Nagaratnam, N., Nagaratnam, K., & Cheuk, G. (2011). Diseases in the elderly. Springer.
Podgorski, C., Langford, L., Pearson, J., & Conwell, Y. (2010). Suicide Prevention for Older Adults in Residential Communities: Implications for Policy and Practice. PloS Med, 7(5), e1000254. https://dx.doi.org/10.1371/journal.pmed.1000254
Sankaranarayanan, A., Mancuso, S., & Castle, D. (2014). Smoking and suicidality in patients with a psychotic disorder. Psychiatry Research, 215(3), 634-640. https://dx.doi.org/10.1016/j.psychres.2013.12.032
Sankaranarayanan, A., Mancuso, S., Wilding, H., Ghuloum, S., & Castle, D. (2015). Smoking, Suicidality and Psychosis: A Systematic Meta-Analysis. PLOS ONE, 10(9), e0138147. https://dx.doi.org/10.1371/journal.pone.0138147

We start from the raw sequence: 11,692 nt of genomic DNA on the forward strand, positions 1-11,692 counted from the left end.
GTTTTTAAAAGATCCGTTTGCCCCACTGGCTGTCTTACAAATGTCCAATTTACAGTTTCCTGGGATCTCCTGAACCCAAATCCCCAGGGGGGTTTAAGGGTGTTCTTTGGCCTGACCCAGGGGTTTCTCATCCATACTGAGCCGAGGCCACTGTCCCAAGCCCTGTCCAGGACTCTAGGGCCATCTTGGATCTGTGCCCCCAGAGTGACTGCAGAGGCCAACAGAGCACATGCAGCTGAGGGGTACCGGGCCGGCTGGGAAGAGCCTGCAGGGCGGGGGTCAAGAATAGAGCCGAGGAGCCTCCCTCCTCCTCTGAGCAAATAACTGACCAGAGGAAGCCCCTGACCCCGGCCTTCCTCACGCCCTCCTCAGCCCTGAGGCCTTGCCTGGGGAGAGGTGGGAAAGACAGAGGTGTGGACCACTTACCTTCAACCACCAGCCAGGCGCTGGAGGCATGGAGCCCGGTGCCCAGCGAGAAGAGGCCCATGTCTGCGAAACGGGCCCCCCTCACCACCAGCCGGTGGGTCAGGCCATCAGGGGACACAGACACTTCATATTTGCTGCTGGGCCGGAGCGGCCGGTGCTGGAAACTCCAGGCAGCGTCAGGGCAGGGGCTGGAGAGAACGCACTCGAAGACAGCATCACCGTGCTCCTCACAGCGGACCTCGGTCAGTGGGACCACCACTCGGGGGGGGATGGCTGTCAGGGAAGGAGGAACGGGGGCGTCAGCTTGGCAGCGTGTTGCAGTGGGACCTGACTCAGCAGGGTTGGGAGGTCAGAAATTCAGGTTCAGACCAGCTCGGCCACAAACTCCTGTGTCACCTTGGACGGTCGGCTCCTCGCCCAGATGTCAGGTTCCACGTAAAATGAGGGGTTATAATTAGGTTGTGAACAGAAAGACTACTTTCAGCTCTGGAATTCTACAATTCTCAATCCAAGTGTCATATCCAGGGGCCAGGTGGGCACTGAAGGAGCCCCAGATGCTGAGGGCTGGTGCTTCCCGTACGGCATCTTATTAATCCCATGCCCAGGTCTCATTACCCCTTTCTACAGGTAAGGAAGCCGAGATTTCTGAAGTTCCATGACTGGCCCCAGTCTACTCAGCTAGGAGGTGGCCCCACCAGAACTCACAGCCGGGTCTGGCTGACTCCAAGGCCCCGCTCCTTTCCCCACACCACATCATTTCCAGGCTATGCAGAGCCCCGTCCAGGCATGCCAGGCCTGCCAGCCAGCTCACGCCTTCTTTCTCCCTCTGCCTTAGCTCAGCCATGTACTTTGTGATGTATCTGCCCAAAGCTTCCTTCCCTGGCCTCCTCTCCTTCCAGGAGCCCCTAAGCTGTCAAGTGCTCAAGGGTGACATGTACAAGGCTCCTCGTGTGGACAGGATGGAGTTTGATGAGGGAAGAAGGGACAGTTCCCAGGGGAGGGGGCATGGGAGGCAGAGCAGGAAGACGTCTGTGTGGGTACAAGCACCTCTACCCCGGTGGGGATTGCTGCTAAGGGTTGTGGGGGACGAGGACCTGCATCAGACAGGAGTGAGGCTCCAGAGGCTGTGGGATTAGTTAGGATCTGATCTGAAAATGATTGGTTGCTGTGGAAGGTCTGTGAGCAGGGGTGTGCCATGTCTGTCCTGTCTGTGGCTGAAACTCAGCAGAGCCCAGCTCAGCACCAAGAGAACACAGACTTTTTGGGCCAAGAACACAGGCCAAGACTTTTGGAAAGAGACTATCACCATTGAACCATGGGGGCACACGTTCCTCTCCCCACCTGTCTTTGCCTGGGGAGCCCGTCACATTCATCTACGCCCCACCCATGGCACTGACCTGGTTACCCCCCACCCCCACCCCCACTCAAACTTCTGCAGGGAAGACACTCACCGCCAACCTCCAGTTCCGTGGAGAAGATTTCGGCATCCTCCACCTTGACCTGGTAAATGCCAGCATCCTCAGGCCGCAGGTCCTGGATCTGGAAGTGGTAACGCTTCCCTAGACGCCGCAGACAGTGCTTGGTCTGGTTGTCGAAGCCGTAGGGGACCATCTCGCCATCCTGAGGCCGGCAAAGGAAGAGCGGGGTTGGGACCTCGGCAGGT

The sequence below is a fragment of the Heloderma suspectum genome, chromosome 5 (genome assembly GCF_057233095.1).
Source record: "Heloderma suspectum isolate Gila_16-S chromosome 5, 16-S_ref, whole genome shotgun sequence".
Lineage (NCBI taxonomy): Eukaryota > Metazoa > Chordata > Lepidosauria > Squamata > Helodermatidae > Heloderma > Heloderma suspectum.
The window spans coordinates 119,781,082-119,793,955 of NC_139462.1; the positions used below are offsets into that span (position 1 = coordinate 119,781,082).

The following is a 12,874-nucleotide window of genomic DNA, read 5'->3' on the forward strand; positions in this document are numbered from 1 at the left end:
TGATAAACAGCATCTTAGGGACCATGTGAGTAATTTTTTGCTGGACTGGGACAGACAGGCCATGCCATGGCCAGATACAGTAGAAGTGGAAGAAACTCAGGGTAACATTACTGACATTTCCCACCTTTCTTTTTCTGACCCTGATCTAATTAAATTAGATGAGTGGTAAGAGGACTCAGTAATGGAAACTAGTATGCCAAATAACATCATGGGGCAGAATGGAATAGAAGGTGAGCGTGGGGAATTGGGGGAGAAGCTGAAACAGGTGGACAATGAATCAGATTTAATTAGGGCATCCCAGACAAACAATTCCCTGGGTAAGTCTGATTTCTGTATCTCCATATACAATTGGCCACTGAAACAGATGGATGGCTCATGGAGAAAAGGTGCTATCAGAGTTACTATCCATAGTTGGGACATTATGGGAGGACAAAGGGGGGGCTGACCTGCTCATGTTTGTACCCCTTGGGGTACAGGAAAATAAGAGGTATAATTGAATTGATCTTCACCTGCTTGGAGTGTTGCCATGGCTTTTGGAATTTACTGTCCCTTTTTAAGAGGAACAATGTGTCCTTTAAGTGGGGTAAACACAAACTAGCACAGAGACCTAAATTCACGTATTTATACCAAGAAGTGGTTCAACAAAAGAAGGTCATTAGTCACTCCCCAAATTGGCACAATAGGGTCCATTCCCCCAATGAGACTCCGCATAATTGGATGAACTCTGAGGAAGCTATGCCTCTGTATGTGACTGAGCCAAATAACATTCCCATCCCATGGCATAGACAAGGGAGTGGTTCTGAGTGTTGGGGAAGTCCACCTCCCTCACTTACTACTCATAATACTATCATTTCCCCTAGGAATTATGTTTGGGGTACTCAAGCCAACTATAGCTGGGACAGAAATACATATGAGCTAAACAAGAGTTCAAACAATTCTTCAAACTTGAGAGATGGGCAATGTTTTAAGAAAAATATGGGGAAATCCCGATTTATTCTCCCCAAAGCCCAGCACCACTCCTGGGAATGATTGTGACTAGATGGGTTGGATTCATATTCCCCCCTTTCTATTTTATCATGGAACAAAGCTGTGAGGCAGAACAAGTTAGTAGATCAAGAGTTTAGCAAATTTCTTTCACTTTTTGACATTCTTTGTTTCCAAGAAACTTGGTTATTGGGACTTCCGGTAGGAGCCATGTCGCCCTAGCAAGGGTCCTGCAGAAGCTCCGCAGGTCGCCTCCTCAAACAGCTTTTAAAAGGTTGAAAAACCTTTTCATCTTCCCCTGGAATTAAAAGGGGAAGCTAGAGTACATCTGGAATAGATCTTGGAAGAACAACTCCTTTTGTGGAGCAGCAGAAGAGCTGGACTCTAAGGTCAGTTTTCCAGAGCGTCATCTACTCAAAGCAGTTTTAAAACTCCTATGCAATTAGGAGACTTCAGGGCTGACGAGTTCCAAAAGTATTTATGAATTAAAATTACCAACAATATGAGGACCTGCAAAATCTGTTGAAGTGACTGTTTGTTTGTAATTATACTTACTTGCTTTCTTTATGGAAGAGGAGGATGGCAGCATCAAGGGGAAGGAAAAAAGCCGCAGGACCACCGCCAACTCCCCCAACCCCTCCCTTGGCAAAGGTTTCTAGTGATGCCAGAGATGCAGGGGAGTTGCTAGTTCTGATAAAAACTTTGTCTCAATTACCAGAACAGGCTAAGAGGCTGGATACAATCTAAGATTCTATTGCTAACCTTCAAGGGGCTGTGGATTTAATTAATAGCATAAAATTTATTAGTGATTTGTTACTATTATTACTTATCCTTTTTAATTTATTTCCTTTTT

Shand, F., Proudfoot, J., Player, M., Fogarty, A., Whittle, E., & Wilhelm, K. et al. (2015). What might interrupt men’s suicide? Results from an online survey of men. BMJ Open, 5(10), e008172. https://dx.doi.org/10.1136/bmjopen-2015-008172
WHO. (2016). /suicide-prevention/attempts_surveillance_systems/en/. Retrieved from https://www.who.int: https://www.who.int/mental_health/suicide-prevention/attempts_surveillance_systems/en/